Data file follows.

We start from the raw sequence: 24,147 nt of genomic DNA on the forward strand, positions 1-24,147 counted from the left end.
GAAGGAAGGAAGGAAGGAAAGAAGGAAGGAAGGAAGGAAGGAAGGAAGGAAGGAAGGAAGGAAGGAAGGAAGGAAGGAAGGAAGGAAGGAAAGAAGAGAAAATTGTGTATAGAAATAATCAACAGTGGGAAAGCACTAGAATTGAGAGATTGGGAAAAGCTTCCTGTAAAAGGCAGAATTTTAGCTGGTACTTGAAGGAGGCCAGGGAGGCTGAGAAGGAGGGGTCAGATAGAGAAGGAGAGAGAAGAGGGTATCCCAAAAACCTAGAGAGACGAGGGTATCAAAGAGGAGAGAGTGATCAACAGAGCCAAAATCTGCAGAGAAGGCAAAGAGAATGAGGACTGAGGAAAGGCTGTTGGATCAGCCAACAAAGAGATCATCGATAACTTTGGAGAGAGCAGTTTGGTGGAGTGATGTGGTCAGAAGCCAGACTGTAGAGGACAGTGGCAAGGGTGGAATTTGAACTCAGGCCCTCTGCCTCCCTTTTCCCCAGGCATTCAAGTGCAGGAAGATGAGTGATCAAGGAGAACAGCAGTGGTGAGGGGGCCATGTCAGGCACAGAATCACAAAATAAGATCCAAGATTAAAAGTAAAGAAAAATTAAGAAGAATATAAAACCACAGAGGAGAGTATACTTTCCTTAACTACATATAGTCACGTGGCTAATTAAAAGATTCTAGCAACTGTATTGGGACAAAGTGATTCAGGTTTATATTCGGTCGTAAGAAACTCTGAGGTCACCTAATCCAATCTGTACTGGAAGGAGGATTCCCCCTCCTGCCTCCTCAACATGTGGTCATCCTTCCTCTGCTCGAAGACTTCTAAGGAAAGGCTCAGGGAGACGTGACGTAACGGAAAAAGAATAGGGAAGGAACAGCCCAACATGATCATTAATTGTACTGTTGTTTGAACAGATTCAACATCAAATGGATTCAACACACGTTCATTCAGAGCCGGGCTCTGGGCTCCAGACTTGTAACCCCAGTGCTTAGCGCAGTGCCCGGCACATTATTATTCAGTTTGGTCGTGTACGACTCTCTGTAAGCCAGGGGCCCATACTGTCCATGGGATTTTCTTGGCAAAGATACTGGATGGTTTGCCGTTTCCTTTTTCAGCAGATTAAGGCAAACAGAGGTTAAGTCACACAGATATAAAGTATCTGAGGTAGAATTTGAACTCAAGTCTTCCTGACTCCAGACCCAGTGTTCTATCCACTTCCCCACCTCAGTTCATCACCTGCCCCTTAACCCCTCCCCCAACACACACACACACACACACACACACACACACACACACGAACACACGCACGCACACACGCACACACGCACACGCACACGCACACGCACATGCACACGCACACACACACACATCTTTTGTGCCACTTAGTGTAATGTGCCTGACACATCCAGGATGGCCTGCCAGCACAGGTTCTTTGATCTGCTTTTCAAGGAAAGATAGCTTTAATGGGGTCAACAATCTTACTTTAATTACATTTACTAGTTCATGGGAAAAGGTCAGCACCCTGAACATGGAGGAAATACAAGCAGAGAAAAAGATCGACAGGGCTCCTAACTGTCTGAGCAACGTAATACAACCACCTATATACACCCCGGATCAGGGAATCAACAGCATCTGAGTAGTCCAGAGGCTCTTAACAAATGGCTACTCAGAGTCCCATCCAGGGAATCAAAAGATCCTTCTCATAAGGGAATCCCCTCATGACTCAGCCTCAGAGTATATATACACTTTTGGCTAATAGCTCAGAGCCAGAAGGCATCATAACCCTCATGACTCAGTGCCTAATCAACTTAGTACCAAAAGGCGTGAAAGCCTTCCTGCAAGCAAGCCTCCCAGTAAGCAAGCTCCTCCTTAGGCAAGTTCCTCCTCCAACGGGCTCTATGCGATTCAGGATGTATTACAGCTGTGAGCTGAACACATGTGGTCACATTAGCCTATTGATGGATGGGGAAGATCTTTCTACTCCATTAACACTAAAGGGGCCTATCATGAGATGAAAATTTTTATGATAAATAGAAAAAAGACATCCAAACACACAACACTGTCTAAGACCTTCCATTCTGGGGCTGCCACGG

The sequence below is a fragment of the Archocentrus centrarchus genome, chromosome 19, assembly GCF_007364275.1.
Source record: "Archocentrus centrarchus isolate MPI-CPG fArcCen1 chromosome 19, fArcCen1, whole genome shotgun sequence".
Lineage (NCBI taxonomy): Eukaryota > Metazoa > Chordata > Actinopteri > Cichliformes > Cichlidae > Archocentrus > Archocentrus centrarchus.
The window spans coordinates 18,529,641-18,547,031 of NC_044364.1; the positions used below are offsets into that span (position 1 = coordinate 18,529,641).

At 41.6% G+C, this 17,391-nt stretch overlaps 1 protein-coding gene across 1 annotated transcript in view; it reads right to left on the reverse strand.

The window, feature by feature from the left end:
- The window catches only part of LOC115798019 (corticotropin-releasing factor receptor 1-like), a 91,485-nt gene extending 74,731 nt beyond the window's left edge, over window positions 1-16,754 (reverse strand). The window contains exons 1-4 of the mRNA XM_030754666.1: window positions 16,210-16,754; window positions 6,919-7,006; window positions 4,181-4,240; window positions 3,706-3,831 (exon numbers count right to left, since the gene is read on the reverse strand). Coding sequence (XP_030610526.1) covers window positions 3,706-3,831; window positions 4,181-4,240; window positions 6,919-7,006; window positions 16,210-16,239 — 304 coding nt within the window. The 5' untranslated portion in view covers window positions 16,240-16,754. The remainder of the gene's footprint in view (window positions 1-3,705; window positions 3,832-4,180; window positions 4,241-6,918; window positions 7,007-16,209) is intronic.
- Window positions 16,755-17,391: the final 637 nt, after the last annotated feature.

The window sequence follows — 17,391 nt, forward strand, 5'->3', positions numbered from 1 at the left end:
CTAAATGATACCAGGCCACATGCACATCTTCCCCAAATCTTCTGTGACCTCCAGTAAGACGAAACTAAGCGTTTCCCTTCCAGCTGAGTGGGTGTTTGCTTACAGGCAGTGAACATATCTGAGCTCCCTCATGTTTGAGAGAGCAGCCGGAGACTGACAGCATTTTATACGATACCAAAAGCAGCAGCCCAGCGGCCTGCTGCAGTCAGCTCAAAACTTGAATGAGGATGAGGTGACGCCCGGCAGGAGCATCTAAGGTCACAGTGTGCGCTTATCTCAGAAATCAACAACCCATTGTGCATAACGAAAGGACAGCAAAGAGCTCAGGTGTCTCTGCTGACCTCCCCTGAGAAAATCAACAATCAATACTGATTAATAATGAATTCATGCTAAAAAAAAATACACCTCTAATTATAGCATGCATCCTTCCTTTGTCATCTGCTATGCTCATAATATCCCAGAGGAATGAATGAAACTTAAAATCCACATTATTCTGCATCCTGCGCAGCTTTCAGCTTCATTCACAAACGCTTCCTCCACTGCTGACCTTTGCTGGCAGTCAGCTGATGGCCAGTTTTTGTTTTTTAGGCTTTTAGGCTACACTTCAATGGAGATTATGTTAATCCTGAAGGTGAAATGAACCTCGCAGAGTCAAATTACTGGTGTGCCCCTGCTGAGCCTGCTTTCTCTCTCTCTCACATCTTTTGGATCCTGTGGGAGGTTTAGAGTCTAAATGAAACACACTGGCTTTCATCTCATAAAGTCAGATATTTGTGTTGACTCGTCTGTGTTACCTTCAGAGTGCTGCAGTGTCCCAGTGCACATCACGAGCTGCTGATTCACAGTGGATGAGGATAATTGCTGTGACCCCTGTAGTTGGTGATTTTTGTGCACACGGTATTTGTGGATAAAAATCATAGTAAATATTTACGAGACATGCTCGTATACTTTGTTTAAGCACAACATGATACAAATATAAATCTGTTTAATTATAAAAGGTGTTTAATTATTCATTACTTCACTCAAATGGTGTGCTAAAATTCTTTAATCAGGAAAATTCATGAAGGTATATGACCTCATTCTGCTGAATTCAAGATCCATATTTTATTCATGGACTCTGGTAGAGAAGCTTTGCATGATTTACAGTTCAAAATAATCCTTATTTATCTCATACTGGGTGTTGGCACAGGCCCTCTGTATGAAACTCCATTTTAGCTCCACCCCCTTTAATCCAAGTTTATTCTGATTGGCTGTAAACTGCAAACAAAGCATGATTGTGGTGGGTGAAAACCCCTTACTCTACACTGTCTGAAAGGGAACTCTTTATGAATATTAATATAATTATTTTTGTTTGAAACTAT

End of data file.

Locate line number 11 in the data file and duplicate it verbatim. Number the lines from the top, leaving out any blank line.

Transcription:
The window sequence follows — 17,391 nt, forward strand, 5'->3', positions numbered from 1 at the left end: